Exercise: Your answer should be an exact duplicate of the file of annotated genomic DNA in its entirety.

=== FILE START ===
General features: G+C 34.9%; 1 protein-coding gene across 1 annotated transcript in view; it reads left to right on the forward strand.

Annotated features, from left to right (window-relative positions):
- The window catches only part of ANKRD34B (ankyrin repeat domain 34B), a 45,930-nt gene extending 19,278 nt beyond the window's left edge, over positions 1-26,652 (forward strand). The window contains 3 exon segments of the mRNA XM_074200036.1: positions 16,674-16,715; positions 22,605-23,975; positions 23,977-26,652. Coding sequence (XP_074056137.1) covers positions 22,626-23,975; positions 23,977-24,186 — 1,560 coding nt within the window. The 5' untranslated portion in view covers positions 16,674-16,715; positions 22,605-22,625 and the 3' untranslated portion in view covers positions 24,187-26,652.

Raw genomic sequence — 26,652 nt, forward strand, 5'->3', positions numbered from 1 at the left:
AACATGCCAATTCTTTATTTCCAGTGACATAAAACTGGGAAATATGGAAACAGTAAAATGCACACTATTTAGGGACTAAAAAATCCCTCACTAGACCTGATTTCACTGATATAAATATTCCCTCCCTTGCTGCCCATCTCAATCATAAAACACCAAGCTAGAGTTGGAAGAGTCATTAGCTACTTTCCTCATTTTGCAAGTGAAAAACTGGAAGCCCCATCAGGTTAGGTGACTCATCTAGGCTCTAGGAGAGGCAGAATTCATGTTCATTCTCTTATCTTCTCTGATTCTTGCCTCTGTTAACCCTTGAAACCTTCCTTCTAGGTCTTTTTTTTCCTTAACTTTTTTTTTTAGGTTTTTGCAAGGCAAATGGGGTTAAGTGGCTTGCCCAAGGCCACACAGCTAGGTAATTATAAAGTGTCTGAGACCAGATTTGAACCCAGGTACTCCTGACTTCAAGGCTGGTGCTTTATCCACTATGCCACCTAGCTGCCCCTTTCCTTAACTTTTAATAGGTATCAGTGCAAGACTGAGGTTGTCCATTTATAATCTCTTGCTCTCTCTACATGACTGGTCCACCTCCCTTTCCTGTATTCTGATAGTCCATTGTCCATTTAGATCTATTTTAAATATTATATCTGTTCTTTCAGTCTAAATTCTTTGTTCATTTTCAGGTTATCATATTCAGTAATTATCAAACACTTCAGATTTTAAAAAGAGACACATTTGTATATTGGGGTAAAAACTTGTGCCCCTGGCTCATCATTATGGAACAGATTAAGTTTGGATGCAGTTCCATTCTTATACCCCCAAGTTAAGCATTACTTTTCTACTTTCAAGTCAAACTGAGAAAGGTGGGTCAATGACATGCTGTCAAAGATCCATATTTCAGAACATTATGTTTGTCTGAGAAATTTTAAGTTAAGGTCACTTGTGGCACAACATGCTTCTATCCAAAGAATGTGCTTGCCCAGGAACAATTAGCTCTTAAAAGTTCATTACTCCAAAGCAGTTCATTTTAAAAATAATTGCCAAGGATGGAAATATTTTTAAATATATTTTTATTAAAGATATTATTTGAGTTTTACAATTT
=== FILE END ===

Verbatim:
General features: G+C 34.9%; 1 protein-coding gene across 1 annotated transcript in view; it reads left to right on the forward strand.

Annotated features, from left to right (window-relative positions):
- The window catches only part of ANKRD34B (ankyrin repeat domain 34B), a 45,930-nt gene extending 19,278 nt beyond the window's left edge, over positions 1-26,652 (forward strand). The window contains 3 exon segments of the mRNA XM_074200036.1: positions 16,674-16,715; positions 22,605-23,975; positions 23,977-26,652. Coding sequence (XP_074056137.1) covers positions 22,626-23,975; positions 23,977-24,186 — 1,560 coding nt within the window. The 5' untranslated portion in view covers positions 16,674-16,715; positions 22,605-22,625 and the 3' untranslated portion in view covers positions 24,187-26,652.

Raw genomic sequence — 26,652 nt, forward strand, 5'->3', positions numbered from 1 at the left:
AACATGCCAATTCTTTATTTCCAGTGACATAAAACTGGGAAATATGGAAACAGTAAAATGCACACTATTTAGGGACTAAAAAATCCCTCACTAGACCTGATTTCACTGATATAAATATTCCCTCCCTTGCTGCCCATCTCAATCATAAAACACCAAGCTAGAGTTGGAAGAGTCATTAGCTACTTTCCTCATTTTGCAAGTGAAAAACTGGAAGCCCCATCAGGTTAGGTGACTCATCTAGGCTCTAGGAGAGGCAGAATTCATGTTCATTCTCTTATCTTCTCTGATTCTTGCCTCTGTTAACCCTTGAAACCTTCCTTCTAGGTCTTTTTTTTCCTTAACTTTTTTTTTTAGGTTTTTGCAAGGCAAATGGGGTTAAGTGGCTTGCCCAAGGCCACACAGCTAGGTAATTATAAAGTGTCTGAGACCAGATTTGAACCCAGGTACTCCTGACTTCAAGGCTGGTGCTTTATCCACTATGCCACCTAGCTGCCCCTTTCCTTAACTTTTAATAGGTATCAGTGCAAGACTGAGGTTGTCCATTTATAATCTCTTGCTCTCTCTACATGACTGGTCCACCTCCCTTTCCTGTATTCTGATAGTCCATTGTCCATTTAGATCTATTTTAAATATTATATCTGTTCTTTCAGTCTAAATTCTTTGTTCATTTTCAGGTTATCATATTCAGTAATTATCAAACACTTCAGATTTTAAAAAGAGACACATTTGTATATTGGGGTAAAAACTTGTGCCCCTGGCTCATCATTATGGAACAGATTAAGTTTGGATGCAGTTCCATTCTTATACCCCCAAGTTAAGCATTACTTTTCTACTTTCAAGTCAAACTGAGAAAGGTGGGTCAATGACATGCTGTCAAAGATCCATATTTCAGAACATTATGTTTGTCTGAGAAATTTTAAGTTAAGGTCACTTGTGGCACAACATGCTTCTATCCAAAGAATGTGCTTGCCCAGGAACAATTAGCTCTTAAAAGTTCATTACTCCAAAGCAGTTCATTTTAAAAATAATTGCCAAGGATGGAAATATTTTTAAATATATTTTTATTAAAGATATTATTTGAGTTTTACAATTT